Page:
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Symposium on disorders of memory
012 Encephalitis
  1. L Turtle

    Author information: Lance Turtle is a research fellow in the Liverpool Brain Infections Group. He qualified in medicine from UCL Medical School in 2002 after doing the combined MB PhD course. His original research was into the immunology of tuberculosis. After general training he pursued higher training in infectious diseases and tropical medicine first in London and then at the Tropical and Infectious Diseases Unit of the Royal Liverpool University Hospital where he is currently an SpR. He has recently been awarded a Wellcome Trust postdoctoral clinical fellowship to pursue his main research interest of cellular immune responses to Japanese encephalitis virus and Japanese encephalitis vaccine in South India. He also has a major clinical interest in neurological infection, as does the Tropical and Infectious Diseases Unit in Liverpool.

Abstract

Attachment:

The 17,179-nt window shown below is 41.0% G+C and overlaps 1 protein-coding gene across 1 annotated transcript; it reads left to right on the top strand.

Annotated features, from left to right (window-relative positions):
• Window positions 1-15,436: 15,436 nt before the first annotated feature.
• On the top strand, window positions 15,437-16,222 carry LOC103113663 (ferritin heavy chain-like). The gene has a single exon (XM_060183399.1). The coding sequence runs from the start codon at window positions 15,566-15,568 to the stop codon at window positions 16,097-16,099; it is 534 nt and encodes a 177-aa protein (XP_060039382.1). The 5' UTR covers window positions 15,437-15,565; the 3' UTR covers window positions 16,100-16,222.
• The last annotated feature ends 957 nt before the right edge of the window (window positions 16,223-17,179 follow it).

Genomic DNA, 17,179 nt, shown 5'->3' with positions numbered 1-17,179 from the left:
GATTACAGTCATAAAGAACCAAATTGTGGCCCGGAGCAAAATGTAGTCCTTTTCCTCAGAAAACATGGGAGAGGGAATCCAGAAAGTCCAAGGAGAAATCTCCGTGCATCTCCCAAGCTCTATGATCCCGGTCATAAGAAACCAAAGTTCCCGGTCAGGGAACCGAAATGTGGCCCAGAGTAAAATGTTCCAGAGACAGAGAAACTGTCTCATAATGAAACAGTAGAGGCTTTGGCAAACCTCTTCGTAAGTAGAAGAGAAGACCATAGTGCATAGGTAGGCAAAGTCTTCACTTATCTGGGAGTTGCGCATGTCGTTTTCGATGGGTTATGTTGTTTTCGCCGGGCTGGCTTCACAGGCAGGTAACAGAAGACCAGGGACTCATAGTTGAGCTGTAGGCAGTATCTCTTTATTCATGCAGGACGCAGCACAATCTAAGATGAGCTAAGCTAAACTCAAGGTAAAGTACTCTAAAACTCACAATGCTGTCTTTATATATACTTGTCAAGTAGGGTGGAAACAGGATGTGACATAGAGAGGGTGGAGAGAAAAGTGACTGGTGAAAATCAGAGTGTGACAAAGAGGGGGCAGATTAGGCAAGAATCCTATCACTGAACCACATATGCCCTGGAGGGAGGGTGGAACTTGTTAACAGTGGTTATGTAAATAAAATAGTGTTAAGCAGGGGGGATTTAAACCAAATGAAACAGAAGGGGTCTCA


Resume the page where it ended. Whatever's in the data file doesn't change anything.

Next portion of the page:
Abstract: Encephalitis is a rare but important neurological emergency. Encephalitis means diffuse inflammation of brain matter, but there is no universal clinical definition. A recently proposed clinical definition is encephalopathy lasting for at least 24 hours plus 2 of: fever, WBC in the CSF, characteristic changes on CT, MRI or EEG and focal neurological signs. Strictly speaking it should be a tissue diagnosis, though it very rarely is. Encephalitis affects around 1.5/100 000 population/year in the UK, though some studies show an incidence of up to 7–8 cases/100 000/year. Encephalitis is more common at the extremes of age. Although patients with proven encephalitis are rare, patients with suspected encephalitis are not. An audit in NW England found that 20 patients started treatment for encephalitis for only 1 who had the diagnosis proven. Many such patients are not well managed, particularly with respect to poor investigation, delay in LP and unnecessary neuroimaging before LP is carried out. There are multiple causes of encephalitis, however most studies show around 60% of cases are unexplained. Viral encephalitis is the commonest diagnosis made, usually with HSV as the leading agent. VZV and enteroviruses are also commonly found, though enteroviruses are more frequently associated with meningitis. In Asia Japanese encephalitis virus is a very important cause of encephalitis, and is probably the most significant cause of epidemic encephalitis in the world. There are many other causes; other viruses, bacteria such as Listeria and M. tuberculosis and parasites (Toxoplasma). In immunocompromised patients the differential is even wider, for example CMV. Another large group is immune mediated encephalitis. Several arthropod borne viruses (arboviruses) cause encephalitis so outbreaks of encephalitis may be the presenting phenomenon of new and emerging infections. The most notorious recent example was the rapid spread of West Nile virus across the USA following the outbreak in New York in 1999. In the UK encephalitis is a notifiable disease but perhaps as many as 90% of cases are not reported. Unfortunately the outcome from encephalitis is poor with many patients suffering permanent neurological sequelae. There is now an increasing effort in the UK to improve the management of encephalitis. A large prospective study, funded by the NIHR, will soon be starting. This will include natural history studies on outcome and a pilot study of a new national guideline. The UK boasts an excellent patient support and information group; the Encephalitis society.

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